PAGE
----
magisterium37 (magisterium37) wrote,
magisterium37
magisterium37

The Abominable Bride Review

It's been exceedingly difficult for me to organize my thoughts on this episode. On the one hand, Sherlock served as escapist entertainment during a very emotionally trying period of my life, and is not understating the matter to admit I might not have made it through so unscathed were it not for having such a genuinely enjoyable outlet to fall back on. So I've become very attached to it, faults and all.

If series three was a derailment, then The Abominable Bride went a long way in getting things back on track. The character development I've come to expect was again at the forefront, and this was a marvelous amalgamation of the original stories and earlier episodes, and that marriage did not feel at all contrived. I was reminded why I once thought the dynamic duo of Cumberbatch & Freeman were worthy successors to Granada, as while Holmes had an edge to his character, it was not so over the top as to be nigh on intolerable as it had been in the past series. Watson was just lovely - well fleshed out, snarky, but the epitome of a friend.

I thought more time should have been spent on the nuances of their relationship as it was in Canon, but it seems that in an attempt to discourage slashers, whilst simultaneously egging on that segment of fandom, there was not as much interaction between Holmes & Watson as I had hoped there would be. Even so, a marked improvement and attempt to mop up the mistakes they made previously.

Mary would have been wonderful save for the fact she belonged to some league of murderous suffragettes, who killed their husbands in cold blood because they were discontent with their place in society. We need not condone Victorian social standings to conclude that murdering another human being is wrong, especially when they have committed no crime but be products of their age, who went out to work when women's options were limited. What, did these suffragists intend to slay every man on earth to get what they wanted, or merely use fear and intimidation to eventually get their way? Both prospects do not paint them in the brightest light, and prove what a misogynist Mark Gatiss is at heart, as not even Steven Moffat's worst compares with this.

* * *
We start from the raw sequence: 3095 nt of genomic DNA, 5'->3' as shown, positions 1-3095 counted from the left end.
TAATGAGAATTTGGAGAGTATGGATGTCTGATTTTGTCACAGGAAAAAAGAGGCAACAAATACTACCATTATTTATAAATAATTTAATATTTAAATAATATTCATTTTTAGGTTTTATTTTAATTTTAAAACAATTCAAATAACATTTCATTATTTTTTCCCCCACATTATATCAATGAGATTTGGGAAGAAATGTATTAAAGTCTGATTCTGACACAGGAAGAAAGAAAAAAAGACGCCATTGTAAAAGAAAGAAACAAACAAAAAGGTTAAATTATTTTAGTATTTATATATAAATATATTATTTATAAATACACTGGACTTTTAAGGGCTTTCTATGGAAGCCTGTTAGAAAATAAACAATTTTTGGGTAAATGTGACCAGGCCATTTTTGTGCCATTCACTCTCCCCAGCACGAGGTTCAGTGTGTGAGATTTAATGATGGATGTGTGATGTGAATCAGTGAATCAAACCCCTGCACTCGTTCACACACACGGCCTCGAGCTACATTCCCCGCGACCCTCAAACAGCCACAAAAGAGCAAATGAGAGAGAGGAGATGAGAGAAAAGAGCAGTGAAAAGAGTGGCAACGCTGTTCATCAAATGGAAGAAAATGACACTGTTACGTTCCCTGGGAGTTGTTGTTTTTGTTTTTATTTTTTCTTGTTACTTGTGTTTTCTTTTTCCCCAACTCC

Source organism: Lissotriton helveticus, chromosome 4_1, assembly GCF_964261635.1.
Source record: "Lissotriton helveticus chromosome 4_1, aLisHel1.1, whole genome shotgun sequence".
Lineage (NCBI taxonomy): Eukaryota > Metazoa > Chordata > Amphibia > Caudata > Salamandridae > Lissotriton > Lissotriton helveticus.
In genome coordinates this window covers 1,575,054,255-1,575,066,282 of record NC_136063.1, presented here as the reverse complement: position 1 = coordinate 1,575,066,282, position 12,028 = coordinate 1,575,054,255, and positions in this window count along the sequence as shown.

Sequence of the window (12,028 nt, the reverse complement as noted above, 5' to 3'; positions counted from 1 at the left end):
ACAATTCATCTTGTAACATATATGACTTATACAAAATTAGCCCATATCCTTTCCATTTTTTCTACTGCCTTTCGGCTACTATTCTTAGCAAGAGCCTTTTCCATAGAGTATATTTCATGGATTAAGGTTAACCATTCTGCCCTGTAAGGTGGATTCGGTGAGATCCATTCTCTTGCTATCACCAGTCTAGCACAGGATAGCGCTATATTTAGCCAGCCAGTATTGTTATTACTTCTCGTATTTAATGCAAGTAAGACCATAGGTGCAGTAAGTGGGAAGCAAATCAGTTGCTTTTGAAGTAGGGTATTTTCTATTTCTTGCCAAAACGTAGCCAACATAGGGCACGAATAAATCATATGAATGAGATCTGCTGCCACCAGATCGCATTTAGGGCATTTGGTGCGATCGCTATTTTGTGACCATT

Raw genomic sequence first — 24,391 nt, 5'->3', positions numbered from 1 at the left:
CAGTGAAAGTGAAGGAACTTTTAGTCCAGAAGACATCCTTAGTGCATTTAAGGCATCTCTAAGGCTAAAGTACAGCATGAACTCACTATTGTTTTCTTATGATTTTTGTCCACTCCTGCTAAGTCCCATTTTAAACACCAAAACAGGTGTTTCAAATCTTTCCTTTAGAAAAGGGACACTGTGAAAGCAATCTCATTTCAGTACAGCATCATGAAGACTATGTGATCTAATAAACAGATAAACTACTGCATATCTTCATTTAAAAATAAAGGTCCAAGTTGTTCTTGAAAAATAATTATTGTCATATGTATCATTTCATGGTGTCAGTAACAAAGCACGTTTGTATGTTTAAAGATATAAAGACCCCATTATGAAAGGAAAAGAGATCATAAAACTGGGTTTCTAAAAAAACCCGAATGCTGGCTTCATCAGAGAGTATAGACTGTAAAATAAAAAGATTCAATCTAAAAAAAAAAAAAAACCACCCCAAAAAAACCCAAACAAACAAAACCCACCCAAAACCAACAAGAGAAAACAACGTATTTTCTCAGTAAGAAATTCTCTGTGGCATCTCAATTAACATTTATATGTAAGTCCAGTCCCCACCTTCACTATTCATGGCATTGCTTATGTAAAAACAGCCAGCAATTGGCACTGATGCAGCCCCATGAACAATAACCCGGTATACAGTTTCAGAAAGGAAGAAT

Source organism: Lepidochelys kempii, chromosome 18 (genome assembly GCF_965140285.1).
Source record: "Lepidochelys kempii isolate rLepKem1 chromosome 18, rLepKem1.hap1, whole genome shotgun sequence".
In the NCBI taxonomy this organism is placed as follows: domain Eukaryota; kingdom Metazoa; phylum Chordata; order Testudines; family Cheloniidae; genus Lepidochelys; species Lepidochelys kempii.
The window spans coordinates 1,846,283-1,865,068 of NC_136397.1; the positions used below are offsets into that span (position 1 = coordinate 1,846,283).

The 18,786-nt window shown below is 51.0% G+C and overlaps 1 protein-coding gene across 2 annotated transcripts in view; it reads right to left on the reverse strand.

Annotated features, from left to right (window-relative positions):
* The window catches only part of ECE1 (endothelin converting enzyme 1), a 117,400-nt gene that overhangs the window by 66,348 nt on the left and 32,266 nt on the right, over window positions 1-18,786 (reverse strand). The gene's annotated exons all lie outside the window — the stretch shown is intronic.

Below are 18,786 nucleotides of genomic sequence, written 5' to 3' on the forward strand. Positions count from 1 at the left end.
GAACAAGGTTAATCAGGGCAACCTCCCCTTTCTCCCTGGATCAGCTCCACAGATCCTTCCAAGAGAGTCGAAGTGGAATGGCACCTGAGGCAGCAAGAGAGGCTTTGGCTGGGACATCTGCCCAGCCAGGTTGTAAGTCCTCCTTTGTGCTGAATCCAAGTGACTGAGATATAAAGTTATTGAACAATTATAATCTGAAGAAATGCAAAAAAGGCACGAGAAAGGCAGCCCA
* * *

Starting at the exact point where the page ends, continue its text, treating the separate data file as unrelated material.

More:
Aside from that unbelievable denouement, however, I enjoyed this episode. It put a band-aid on most of what caused me such grief about series 3, and went a way in restoring my hopes this could once again prove itself the best thing on television. Of course, that's not saying much. Yet I am very torn about the unjustifiable message it loudly proclaimed, and have no wish to support anything that condones first degree murder. It really was quite mentally sick, but I suppose that is to be expected, considering the writers.

I'd like to have another watch before I bang the proverbial gavel. I'm probably unhealthily attached to BBC Sherlock at this juncture, but the best way to sever the strings if need be is to make a final determination as to whether the objectionable message outweighs the overall picture. We shall have to wait and see...


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Tags: bbc sherlock, media reviews
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